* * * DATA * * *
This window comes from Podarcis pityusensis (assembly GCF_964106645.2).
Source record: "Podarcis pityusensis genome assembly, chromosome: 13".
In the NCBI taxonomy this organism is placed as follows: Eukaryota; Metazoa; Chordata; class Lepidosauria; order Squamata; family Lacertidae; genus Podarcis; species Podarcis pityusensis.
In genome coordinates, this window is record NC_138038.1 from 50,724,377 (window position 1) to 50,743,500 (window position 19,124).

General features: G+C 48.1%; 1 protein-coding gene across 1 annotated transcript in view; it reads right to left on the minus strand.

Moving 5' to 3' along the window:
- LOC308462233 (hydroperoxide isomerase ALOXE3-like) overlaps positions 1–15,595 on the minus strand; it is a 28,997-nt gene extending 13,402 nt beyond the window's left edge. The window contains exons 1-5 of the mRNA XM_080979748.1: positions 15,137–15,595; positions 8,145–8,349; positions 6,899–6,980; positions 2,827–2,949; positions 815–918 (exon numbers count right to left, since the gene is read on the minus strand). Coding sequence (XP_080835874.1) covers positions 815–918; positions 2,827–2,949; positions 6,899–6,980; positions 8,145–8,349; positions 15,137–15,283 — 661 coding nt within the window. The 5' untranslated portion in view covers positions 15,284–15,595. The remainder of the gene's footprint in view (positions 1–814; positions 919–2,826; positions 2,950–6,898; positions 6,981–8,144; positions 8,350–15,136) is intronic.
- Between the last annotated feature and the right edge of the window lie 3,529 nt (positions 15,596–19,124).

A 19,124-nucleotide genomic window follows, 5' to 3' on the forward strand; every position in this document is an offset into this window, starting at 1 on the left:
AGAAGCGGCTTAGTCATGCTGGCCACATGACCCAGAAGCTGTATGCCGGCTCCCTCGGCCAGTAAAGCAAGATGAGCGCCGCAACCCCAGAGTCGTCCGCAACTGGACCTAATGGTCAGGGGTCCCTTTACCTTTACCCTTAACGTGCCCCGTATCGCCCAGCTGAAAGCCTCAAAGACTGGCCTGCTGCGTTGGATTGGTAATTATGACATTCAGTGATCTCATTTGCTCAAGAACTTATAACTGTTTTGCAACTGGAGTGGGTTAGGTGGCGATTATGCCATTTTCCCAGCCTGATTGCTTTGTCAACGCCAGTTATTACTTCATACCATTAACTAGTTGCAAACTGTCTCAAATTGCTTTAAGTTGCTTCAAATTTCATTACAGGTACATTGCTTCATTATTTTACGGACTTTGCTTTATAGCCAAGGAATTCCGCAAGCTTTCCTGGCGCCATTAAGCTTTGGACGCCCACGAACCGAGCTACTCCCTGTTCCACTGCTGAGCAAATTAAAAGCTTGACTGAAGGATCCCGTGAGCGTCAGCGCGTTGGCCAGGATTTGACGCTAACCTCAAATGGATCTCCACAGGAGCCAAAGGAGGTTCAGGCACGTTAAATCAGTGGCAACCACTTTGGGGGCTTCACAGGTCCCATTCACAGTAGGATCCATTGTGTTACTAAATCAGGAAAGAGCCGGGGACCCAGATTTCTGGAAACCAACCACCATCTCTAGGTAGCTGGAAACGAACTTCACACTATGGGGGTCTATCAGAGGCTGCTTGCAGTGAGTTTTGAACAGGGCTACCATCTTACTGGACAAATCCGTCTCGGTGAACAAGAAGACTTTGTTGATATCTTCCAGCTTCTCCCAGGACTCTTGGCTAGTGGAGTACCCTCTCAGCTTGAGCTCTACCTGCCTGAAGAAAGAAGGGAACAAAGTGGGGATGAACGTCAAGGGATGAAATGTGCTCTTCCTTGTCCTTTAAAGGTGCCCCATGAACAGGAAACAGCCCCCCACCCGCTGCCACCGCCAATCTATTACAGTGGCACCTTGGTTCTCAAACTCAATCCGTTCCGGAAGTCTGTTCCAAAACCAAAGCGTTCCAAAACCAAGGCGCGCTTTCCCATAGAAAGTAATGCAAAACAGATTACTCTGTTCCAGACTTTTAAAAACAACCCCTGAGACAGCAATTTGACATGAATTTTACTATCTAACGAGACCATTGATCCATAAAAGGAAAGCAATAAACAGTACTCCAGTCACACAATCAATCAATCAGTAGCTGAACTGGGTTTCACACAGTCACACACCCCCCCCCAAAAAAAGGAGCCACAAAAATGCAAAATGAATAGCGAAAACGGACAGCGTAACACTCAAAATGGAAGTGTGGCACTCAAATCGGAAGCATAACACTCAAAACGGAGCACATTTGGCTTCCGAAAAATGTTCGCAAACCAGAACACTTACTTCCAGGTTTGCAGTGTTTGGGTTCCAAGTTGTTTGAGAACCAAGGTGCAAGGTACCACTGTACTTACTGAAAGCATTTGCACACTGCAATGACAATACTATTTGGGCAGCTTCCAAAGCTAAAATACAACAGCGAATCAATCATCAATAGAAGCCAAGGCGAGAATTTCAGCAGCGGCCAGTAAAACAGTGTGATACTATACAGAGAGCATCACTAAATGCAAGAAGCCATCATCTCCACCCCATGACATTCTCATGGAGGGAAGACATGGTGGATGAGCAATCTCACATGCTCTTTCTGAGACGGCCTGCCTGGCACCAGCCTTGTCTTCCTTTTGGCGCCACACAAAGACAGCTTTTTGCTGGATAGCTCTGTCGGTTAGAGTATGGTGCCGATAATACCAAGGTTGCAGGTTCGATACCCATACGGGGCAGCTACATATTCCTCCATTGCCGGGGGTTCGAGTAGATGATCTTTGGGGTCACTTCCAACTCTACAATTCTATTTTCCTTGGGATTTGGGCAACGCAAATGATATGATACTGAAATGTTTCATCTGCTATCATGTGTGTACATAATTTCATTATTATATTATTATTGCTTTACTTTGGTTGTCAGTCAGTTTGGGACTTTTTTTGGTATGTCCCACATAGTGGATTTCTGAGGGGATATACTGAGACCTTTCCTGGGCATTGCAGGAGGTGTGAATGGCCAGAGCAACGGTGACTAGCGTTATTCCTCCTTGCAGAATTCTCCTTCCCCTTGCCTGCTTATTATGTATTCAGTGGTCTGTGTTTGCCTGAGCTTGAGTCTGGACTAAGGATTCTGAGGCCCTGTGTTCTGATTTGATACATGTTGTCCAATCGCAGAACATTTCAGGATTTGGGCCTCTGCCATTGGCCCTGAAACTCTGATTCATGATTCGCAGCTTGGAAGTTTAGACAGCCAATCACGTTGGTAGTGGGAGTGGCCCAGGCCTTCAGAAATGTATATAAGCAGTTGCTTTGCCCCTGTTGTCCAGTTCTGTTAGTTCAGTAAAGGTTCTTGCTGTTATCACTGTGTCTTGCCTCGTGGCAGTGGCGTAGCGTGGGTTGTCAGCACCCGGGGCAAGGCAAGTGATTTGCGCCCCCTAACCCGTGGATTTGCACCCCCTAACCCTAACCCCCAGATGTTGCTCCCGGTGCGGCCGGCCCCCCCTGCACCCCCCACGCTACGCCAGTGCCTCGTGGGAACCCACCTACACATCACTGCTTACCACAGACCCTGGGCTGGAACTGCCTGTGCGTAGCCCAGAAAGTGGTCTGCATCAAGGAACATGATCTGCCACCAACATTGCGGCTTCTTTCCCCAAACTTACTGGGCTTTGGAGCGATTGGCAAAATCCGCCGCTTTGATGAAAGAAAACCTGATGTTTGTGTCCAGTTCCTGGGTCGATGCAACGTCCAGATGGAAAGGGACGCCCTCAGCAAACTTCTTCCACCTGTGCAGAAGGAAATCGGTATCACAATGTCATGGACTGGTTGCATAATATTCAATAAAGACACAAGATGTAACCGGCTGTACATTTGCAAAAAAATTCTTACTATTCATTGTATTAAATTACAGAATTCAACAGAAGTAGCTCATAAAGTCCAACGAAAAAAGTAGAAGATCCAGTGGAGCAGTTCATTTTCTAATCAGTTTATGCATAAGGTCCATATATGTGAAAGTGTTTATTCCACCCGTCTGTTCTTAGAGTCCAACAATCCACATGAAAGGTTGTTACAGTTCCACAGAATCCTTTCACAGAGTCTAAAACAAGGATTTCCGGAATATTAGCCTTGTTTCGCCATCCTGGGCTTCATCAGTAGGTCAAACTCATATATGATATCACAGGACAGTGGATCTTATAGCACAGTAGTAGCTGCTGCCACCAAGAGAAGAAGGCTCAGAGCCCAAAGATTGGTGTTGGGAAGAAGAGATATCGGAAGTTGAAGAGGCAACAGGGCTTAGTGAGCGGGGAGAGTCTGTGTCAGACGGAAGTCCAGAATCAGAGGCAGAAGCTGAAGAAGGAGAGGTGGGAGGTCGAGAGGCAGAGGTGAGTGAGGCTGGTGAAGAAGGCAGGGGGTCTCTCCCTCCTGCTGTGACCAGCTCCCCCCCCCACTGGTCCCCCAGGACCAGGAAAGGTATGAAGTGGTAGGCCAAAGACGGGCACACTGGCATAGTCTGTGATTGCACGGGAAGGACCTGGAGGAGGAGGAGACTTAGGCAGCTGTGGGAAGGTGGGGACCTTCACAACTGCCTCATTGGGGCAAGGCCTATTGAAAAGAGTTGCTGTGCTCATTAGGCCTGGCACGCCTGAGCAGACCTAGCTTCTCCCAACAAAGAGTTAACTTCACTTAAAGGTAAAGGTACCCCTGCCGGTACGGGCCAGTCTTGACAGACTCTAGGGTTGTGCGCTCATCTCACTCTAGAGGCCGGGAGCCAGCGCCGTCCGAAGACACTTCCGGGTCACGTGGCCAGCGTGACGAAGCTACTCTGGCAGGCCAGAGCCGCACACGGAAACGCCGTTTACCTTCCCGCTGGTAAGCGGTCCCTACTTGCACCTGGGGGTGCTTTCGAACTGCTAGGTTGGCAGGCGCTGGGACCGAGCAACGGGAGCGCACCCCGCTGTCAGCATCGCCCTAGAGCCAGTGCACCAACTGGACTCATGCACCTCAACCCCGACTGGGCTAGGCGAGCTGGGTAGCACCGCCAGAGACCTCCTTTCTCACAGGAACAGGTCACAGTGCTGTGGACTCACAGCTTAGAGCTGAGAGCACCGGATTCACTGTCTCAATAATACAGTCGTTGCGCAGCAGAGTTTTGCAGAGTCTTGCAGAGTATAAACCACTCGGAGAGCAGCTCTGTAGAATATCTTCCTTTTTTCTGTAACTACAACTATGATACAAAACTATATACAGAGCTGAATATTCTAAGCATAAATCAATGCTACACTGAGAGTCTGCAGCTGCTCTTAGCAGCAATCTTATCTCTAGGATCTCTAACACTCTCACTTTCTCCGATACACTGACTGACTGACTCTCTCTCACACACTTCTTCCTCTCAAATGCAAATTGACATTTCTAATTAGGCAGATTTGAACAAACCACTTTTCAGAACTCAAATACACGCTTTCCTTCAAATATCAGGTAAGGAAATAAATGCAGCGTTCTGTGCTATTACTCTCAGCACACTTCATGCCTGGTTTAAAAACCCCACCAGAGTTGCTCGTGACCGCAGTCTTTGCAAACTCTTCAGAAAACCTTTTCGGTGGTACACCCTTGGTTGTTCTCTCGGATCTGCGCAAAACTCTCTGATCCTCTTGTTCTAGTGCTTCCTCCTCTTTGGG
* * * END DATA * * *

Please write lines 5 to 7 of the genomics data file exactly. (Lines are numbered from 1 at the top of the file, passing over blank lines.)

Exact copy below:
General features: G+C 48.1%; 1 protein-coding gene across 1 annotated transcript in view; it reads right to left on the minus strand.

Moving 5' to 3' along the window:
- LOC308462233 (hydroperoxide isomerase ALOXE3-like) overlaps positions 1–15,595 on the minus strand; it is a 28,997-nt gene extending 13,402 nt beyond the window's left edge. The window contains exons 1-5 of the mRNA XM_080979748.1: positions 15,137–15,595; positions 8,145–8,349; positions 6,899–6,980; positions 2,827–2,949; positions 815–918 (exon numbers count right to left, since the gene is read on the minus strand). Coding sequence (XP_080835874.1) covers positions 815–918; positions 2,827–2,949; positions 6,899–6,980; positions 8,145–8,349; positions 15,137–15,283 — 661 coding nt within the window. The 5' untranslated portion in view covers positions 15,284–15,595. The remainder of the gene's footprint in view (positions 1–814; positions 919–2,826; positions 2,950–6,898; positions 6,981–8,144; positions 8,350–15,136) is intronic.